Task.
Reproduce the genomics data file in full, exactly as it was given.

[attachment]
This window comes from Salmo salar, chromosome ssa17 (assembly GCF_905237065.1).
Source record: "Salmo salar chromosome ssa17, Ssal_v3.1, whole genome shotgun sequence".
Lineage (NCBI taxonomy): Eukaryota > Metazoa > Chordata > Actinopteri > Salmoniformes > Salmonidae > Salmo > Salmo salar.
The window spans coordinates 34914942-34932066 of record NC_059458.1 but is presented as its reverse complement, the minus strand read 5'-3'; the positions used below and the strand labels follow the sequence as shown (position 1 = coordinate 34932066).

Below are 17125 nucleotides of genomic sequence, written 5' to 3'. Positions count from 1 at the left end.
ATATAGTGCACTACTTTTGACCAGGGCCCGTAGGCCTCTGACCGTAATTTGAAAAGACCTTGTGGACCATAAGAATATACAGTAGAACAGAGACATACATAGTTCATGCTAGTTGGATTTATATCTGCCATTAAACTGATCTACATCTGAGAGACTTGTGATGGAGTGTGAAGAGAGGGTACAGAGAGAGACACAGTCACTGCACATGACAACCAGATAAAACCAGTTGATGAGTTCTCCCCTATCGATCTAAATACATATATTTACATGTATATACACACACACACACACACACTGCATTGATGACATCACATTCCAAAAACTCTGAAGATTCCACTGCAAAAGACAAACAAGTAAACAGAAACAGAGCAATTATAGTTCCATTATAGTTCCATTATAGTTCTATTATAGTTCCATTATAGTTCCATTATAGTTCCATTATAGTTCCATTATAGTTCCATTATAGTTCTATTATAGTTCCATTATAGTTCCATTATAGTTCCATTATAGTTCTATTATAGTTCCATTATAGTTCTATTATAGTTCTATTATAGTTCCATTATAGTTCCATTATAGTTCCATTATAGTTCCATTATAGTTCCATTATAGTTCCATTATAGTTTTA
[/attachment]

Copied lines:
This window comes from Salmo salar, chromosome ssa17 (assembly GCF_905237065.1).
Source record: "Salmo salar chromosome ssa17, Ssal_v3.1, whole genome shotgun sequence".
Lineage (NCBI taxonomy): Eukaryota > Metazoa > Chordata > Actinopteri > Salmoniformes > Salmonidae > Salmo > Salmo salar.
The window spans coordinates 34914942-34932066 of record NC_059458.1 but is presented as its reverse complement, the minus strand read 5'-3'; the positions used below and the strand labels follow the sequence as shown (position 1 = coordinate 34932066).

Below are 17125 nucleotides of genomic sequence, written 5' to 3'. Positions count from 1 at the left end.
ATATAGTGCACTACTTTTGACCAGGGCCCGTAGGCCTCTGACCGTAATTTGAAAAGACCTTGTGGACCATAAGAATATACAGTAGAACAGAGACATACATAGTTCATGCTAGTTGGATTTATATCTGCCATTAAACTGATCTACATCTGAGAGACTTGTGATGGAGTGTGAAGAGAGGGTACAGAGAGAGACACAGTCACTGCACATGACAACCAGATAAAACCAGTTGATGAGTTCTCCCCTATCGATCTAAATACATATATTTACATGTATATACACACACACACACACACACTGCATTGATGACATCACATTCCAAAAACTCTGAAGATTCCACTGCAAAAGACAAACAAGTAAACAGAAACAGAGCAATTATAGTTCCATTATAGTTCCATTATAGTTCTATTATAGTTCCATTATAGTTCCATTATAGTTCCATTATAGTTCCATTATAGTTCCATTATAGTTCTATTATAGTTCCATTATAGTTCCATTATAGTTCCATTATAGTTCTATTATAGTTCCATTATAGTTCTATTATAGTTCTATTATAGTTCCATTATAGTTCCATTATAGTTCCATTATAGTTCCATTATAGTTCCATTATAGTTCCATTATAGTTTTA